The Morning Time Stood Still

6/17/2010

As I was walking this morning, as I do most mornings, my thoughts began to wander as they so often do. We’ve all had these moments; a time when our brain is searching for something to think about. Before my mind had time to settle on a topic, a police cruiser zoomed by, racing south on the highway; its sirens jolting me back to the here and now, thus causing me to cringe until I remember that my friend is no longer teaching down the bayou. But, for that moment before the present sinks in, the piercing sound almost brings me to my knees as I fight the urge to cower and cover my ears. As they tend to do, the painful memories that have been suppressed come screaming back to the present.  The memories of that day, one year ago this month, never fail to make me catch my breath when I think of how close I came to losing my closest and dearest friend.

I realize these two words are synonymous, but I must use both in describing the special relationship I have with this young woman.  She is my best friend, my confidant, my mentor, my daughter, and without her, the void that would exist in my life and my heart is too vast to put into words.

That fateful morning in late May of 2009, which started off as any other morning, turned into one of the most horrific days of my life, and I know, hers as well. It was the 9/11 day in our lives just as the people in New York that fateful day had their world shattered by terrorists; our world was shattered by a lone gunman.

I woke up, made the bed, fed the dog, and began my walk. Sirens blaring as police cruisers speed up and down the highway are a normal part of the day, and this particular sunny day seemed to hold nothing unusual in its midst. A cruiser went by with lights and siren on; then, a second unit, followed by a third. I only thought that whatever was going on must involve a fellow police officer. I didn’t give it much more thought than that. Only a couple of minutes had passed before more sirens could be heard in the distance, and, as chills ran up my spine, I turned in my tracks to watch as Louisiana State Trooper units went racing by with lights and sirens blaring at speeds I had not witnessed before on our narrow two lane highway. A special force tactical unit soon followed then additional Lafourche Parish Sheriff Police cruisers as well as other unmarked units and ambulances. The air took on the eerie atmosphere of a haunted swamp.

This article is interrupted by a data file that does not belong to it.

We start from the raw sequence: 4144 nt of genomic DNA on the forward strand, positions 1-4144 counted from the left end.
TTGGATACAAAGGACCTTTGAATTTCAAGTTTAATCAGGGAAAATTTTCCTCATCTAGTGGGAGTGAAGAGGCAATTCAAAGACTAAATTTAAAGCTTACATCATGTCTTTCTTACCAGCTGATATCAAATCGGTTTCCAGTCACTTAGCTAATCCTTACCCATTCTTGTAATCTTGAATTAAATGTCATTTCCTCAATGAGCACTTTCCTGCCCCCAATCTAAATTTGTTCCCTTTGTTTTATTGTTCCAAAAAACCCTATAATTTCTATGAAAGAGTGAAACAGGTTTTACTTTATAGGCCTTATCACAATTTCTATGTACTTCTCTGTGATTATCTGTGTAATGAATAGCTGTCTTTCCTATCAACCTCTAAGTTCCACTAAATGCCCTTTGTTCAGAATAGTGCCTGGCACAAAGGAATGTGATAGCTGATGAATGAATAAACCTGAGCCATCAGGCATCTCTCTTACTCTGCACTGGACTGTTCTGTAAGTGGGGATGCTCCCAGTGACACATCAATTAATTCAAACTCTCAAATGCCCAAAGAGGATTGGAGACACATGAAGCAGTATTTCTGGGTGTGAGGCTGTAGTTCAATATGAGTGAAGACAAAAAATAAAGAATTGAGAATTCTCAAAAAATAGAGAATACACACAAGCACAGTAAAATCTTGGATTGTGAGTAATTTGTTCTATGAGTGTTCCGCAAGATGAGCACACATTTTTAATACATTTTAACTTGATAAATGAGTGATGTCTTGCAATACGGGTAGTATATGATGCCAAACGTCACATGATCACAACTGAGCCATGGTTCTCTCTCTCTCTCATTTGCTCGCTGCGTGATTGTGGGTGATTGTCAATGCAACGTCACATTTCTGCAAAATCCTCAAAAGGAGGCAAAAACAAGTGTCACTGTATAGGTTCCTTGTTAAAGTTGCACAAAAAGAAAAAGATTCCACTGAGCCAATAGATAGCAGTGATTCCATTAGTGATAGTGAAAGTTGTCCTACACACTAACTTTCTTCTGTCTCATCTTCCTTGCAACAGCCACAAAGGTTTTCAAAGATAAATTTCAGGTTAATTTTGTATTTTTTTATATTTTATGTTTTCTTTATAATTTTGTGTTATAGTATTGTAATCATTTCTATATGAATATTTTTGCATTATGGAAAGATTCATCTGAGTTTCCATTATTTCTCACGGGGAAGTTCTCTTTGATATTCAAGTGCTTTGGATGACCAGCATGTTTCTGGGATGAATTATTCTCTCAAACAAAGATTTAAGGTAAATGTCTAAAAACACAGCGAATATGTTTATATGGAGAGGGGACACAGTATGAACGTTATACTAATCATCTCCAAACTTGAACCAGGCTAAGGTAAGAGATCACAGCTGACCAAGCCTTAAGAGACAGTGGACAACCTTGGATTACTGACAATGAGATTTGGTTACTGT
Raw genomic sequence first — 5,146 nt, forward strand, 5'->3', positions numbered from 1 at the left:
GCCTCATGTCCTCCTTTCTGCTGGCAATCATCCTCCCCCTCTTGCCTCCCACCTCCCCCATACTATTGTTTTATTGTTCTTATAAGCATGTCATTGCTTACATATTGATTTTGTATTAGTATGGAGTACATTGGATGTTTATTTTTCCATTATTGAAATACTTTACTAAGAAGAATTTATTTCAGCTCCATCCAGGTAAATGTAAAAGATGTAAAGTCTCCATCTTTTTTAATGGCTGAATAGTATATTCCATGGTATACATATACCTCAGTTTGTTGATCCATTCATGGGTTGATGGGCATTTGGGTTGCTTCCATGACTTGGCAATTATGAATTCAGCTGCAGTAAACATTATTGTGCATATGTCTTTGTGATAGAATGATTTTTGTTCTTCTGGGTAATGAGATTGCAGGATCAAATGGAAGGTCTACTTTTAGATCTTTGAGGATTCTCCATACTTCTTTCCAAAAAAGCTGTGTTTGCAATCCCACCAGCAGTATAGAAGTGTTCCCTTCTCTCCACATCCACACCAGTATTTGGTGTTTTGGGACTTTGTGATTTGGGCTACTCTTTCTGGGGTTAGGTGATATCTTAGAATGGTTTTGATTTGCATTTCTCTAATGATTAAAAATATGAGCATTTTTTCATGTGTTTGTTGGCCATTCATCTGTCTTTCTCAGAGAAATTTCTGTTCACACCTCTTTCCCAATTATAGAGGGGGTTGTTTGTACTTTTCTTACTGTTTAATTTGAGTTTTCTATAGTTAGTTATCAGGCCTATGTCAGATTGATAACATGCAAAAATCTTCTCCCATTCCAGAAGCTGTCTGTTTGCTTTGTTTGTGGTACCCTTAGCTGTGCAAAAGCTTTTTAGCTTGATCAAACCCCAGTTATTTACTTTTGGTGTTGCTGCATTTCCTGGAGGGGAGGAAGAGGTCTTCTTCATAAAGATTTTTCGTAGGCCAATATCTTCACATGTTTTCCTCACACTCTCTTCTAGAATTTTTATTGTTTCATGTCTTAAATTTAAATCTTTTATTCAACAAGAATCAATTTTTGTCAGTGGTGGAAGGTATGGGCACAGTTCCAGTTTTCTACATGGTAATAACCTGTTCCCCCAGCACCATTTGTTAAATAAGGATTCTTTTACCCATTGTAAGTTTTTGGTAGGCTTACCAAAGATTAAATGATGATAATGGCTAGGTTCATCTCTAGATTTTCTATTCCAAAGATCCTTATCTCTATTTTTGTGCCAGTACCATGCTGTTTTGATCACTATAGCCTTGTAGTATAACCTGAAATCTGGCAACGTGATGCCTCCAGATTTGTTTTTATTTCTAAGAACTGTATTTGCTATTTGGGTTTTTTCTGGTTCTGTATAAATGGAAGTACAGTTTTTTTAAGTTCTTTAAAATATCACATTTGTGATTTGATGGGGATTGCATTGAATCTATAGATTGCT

Still, I only thought that whatever was happening surely involved a Lafourche Parish Deputy or a Louisiana State Trooper, more the former than the latter; history just repeating itself.  You see, true excitement rarely happens in our community and they are all known for loving a good chase.  I also remember being grateful that my husband had retired from the state police two years earlier, and just to put my mind at ease I phoned him to make sure he was okay. I also wanted to give him a heads up that something ominous was happening. At this point, neither of us had any inkling how this day would unfold.

As time has passed and as one would expect, some of the details have been forgotten, much like the scrawling in the sand as the water washes up and splashes onto shore to fill the crevices; and I cannot recall exactly how I found out about the shooting at one of the schools down the highway from our house. I remember making phone calls, calling first my brother, who worked with an ambulance service, and then a close friend on the police force. Both began their own inquiries, and eventually I received word that it was the middle school. I then heard from a neighbor that shots had been fired at a teacher but the teacher’s identity was yet unknown. One source reported a gym teacher had been the target, and I remember breathing a sigh of relief because the gym was located at the opposite end of the hall from my friend Jessica’s classroom.

There are events in our lives that we are destined to remember. We are able to recall down to the last detail where we were, what we were doing, how sound around us ceased to exist, how the world stood still. This is one of those times that will be forever ingrained in the recesses of my mind. I remember exactly where I was standing on the driveway when I found out that the classroom the gunman had entered was indeed Jessica’s. Then, the realization penetrated my denial that Jessica had been the gunman’s target.  We have all felt this way at one time or another. Everything around us goes still, our body folding unto itself, blackness surrounding our perimeter vision, things happening in slow motion, the deafening silence. This was one of those moments; the moment that marks someone else’s life, not our own.

Full-blown panic set in. My first thought was to call my husband. I remember thinking that he can fix anything. He can find out about her for me. I thought, “I need to get to school” but because I am not a blood relative, I knew that my chances of getting anywhere near enough to see or speak to Jessica were less than zero, and I was positive there would be utter and complete chaos. All my thoughts were jumbled together. I remember thinking I’ve lost so much in my life; I can’t lose another person so dear to me. I thought that after all Jessica had been through in her short life and survived, that it wasn’t fair for her to be taken from us; not by a gunman, not like this. I thought of her young children. All I could think was no, No, NO! God you can’t take her; she’s too special. No!

As additional information became available, I was able to find out that Jessica was unharmed, at least physically.  It was a relief, but I knew that I would be filled with anxiety until I could look at her and touch her and speak to her.